In the second section, the narrator is sorting through her mother's things. She dreams of her mother at seventeen, full of hope. The third section speaks about how much of the mother remains alive in the daughter. The same hips and thighs have cushioned grandmother, mother, and now daughter. The narrator feels as if she carries her mother inside her, just as her mother once carried her.
Section four brings out issues over which the mother and daughter disagreed. The narrator was once eager to create a life separate from her mother's. Now, though, she and her mother are one and the mother can live her life through the body of her daughter.
In this poem, the narrator describes her father who is in a nursing home suffering from dementia. The poem opens with a description of the narrator's dying cat, with whom her father is compared. The most distinctive thing about the father's anger and confusion is his loss of power. In a home he is denied access to his money, his house, even his ability to boss others around. He calls his daughter and insists that she is not his daughter at all, but his wife.
He feels as if it's the wrong year, "and the world bristles with women who make short hard statements like men and don't apologize enough, who don't cry when he yells or makes a fist." He has lost his masculinity. He accuses his daughter of stealing his money, the money he hoarded from her as she grew up and that is now useless to him. No one on the ward remembers or cares that he once walked the picket line, worked, or had a desirable wife. He is as angry as "a four-hundred-horsepower car," but he has lost his license to drive.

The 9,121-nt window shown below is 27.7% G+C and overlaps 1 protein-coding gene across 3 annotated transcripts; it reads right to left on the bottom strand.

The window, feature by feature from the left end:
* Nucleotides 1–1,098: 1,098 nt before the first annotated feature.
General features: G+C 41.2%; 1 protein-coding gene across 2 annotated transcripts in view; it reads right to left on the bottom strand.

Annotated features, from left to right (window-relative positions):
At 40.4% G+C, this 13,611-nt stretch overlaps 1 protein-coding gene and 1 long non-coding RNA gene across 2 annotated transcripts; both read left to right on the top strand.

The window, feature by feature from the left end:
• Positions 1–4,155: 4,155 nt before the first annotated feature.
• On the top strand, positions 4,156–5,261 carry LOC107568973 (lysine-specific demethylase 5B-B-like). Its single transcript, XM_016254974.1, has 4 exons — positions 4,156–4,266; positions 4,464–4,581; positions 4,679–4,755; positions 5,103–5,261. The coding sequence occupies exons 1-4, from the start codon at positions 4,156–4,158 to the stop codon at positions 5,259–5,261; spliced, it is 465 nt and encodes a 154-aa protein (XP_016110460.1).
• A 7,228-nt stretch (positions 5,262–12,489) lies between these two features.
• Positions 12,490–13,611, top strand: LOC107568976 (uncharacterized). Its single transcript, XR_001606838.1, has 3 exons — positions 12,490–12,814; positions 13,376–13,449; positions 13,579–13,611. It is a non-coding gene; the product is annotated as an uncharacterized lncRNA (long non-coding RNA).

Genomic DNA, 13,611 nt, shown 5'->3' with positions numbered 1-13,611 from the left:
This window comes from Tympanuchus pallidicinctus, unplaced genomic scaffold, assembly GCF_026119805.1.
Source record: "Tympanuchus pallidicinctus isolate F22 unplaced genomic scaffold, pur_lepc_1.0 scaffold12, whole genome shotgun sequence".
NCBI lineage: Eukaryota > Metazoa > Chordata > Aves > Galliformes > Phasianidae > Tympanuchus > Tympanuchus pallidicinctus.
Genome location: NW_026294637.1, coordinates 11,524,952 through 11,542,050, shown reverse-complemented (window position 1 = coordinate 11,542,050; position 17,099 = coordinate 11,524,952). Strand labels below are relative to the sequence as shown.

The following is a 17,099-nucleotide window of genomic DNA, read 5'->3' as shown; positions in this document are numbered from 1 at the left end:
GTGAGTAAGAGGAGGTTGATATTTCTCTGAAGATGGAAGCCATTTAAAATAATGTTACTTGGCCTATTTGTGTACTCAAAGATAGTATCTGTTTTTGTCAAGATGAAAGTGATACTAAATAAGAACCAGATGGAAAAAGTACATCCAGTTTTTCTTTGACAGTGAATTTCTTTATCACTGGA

The story begins with a philosophical discussion about how science (especially phrenology) understands human beings. It is the narrator's contention that science develops a priori. One first decides on the basic needs of humankind, then ascribes to certain organs the role of satisfying those needs. The narrator thinks this is backwards: "It would have been wiser, it would have been safer to classify . . . upon the basis of what man usually or occasionally did, and was always occasionally doing, rather than upon the basis of what we took for granted the Diety intended him to do."